News publishing has been traditionally timeline based, but they are quietly starting to branch out from linear publishing with topical micro sites on relevant subjects. I don’t read the news, but I do keep a collection of curated syndication sources that I check every so often to keep informed and level up water cooler conversations. I worked as a developer for a newspaper publisher in the mid 2000’s right before the internet started taking them out. This was just prior to the flock to social media online. We had meetings about how to engage these folks, we added widgets to share, we built social media profiles for each property and built in user profiles, but for the most part traffic wained as folks began depending on their peers for news information. New publishing has changed dramatically in the last ten years due to financial constraints on publishers from the internet. The primary sources of revenue have been taken away. Classifieds, car dealers, and real estate all use other online platforms as primary marketing tools. The publishers, like about every other business now all have social media liaisons on staff. The verbosity of this type of shameless self promotion on social media is what initially led me to abandon it. But perhaps I’ve failed to consider that, not unlike news publishing, it’s most profitable to keep those audiences engaged now and tomorrow. What gain is it for Facebook advertisers if I only log in a couple times a year? And while I know that publishers have made a push to do so, I think it might be a great financial asset for them to republish archived materials that were not as influenced by the current real time news cycle.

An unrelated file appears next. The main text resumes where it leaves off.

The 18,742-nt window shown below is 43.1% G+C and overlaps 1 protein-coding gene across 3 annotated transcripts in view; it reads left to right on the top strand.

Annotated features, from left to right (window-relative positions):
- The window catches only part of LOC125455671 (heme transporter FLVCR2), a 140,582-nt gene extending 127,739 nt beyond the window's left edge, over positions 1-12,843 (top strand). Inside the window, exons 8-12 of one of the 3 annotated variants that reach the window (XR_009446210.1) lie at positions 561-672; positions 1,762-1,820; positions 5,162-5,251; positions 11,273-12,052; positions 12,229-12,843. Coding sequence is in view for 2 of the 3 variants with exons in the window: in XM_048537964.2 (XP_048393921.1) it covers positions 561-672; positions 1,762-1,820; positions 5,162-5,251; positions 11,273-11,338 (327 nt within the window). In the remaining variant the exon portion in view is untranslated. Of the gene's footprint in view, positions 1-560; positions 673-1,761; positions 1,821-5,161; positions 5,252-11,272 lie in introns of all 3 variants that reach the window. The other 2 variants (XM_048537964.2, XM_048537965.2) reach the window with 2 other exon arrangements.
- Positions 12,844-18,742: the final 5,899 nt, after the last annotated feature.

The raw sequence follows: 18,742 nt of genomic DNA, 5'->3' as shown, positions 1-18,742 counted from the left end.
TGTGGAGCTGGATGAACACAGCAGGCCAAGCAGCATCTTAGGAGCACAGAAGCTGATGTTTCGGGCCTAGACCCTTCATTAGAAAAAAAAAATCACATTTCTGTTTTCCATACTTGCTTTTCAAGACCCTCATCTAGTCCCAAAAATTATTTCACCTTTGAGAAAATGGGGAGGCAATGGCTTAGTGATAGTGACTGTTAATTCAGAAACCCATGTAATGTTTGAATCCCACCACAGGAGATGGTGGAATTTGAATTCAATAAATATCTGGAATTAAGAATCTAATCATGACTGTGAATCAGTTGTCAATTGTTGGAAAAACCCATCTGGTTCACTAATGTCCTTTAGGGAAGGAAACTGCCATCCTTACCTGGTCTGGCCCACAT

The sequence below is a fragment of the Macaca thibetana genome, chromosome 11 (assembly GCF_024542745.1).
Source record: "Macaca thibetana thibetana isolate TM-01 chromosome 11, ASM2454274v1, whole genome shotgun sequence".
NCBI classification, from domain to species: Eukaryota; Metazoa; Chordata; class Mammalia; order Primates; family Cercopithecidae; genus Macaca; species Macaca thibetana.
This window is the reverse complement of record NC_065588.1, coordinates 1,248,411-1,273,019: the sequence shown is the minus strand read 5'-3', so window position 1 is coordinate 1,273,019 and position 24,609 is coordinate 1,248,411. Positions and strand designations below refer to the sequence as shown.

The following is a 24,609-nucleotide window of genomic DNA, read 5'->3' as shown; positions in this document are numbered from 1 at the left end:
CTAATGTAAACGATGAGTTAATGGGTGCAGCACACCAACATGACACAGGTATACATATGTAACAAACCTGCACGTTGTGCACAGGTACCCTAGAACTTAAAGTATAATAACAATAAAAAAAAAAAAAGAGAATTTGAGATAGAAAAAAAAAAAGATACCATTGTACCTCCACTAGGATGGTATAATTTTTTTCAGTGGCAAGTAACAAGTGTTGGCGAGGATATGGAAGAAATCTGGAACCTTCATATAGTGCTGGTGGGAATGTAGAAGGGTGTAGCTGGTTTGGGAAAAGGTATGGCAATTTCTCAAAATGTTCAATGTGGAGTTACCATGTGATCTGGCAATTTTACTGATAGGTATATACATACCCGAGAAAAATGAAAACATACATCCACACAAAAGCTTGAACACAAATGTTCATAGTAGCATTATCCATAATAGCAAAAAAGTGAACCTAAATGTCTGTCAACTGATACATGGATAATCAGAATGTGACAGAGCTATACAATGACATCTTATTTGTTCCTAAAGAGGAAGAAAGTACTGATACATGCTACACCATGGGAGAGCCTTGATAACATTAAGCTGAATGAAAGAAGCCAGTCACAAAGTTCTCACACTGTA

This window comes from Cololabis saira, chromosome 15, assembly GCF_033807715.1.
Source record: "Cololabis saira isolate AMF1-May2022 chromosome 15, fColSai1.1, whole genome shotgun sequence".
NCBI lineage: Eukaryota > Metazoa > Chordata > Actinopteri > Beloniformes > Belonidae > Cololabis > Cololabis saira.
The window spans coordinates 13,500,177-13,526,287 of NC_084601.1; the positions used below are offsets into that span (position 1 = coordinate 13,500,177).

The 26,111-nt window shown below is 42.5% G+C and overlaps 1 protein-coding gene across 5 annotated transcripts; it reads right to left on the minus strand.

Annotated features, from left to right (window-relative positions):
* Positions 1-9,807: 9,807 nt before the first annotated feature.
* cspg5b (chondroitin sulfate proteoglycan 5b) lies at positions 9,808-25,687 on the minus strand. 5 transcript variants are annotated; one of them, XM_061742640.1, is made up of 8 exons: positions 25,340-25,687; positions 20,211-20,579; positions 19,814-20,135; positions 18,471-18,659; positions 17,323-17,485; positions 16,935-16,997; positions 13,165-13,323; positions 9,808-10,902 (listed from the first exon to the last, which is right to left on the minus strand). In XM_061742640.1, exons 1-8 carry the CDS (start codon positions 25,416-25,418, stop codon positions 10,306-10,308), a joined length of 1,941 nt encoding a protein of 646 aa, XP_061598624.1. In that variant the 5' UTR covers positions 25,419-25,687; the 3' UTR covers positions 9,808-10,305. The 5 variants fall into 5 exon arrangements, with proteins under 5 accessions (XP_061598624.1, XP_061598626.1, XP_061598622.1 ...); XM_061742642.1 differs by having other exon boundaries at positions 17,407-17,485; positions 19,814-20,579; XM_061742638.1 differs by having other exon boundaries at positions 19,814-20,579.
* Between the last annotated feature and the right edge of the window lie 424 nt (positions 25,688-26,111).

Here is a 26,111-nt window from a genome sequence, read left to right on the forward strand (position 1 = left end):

Having access to a tremendous amount of information has given rise to the idea of information architecture. The notion that this information needs to be organized in a meaningful way is important and it’s no different than the way I wrote this essay, which is composed of an opening statement, four supporting paragraphs, and a conclusion. Self publishing platforms have, by necessity, added the ability to architect the flow of information. The pinned post, block, filter, group, tag, and archive features of these platforms are tools to help us organize the information in an effort to make it more meaningful. Even this personal website has fallen privy to linear organization because of the way it’s designed. When I started it in 2004, I just published whatever I was thinking about or had discovered. With the rise of social media platforms, I just started posting random videos and images without any contextual information whatsoever. Eventually, after the thrill of online publishing diminished, I just let it go dormant in the ever increasing flood of others publishing information online. In an effort to revive the site, I’ve put more emphasis on pages in a basic site structure and less on the linear postings I’ve made over the years. I think that eventually we’ll all realize the importance of this type of information architecture and forgo some of the current linear approaches to publishing.

There have been some platform changes in recent years to try and adjust away from the linear publishing. The Medium platform by Twitter is a well thought out response to Twitter’s linear approach. Many non-linear publishing platforms still contain relevant timeline based information. For example, lets say one of our current presidential candidates gets caught up in a email scandal, the Wikipedia page is updated in near real time with the recent information. So what I’d like to see is information online organized in a more meaningful way with less emphasis on timeline based models. My effort to do so involves only publishing a limited amount of information, following the idiom that ‘Less is more’ in the digital age, that is concise, original, and contextually relevant. The wasteland of online publishing is just a reflection on the ease at which it has become for anyone to publish and republish anything. In the same way that I’m conscious of what sort of my environmental impact, I’d also like to reduce my digital footprint in such a way that I only contribute to a more organized and meaningful web. It kinda feels like the same campaign against spam emails and I hope we can architect ourselves away from the ‘more now, schedule tomorrow’ style of publishing online.


Update: 1/4/2016 – I read this article over the holiday which echoed my sentiments pretty accurately.
Derakhshan, Hossein (Dec 29, 2015). “Iran’s blogfather: Facebook, Instagram and Twitter are killing the web”. The Guardian.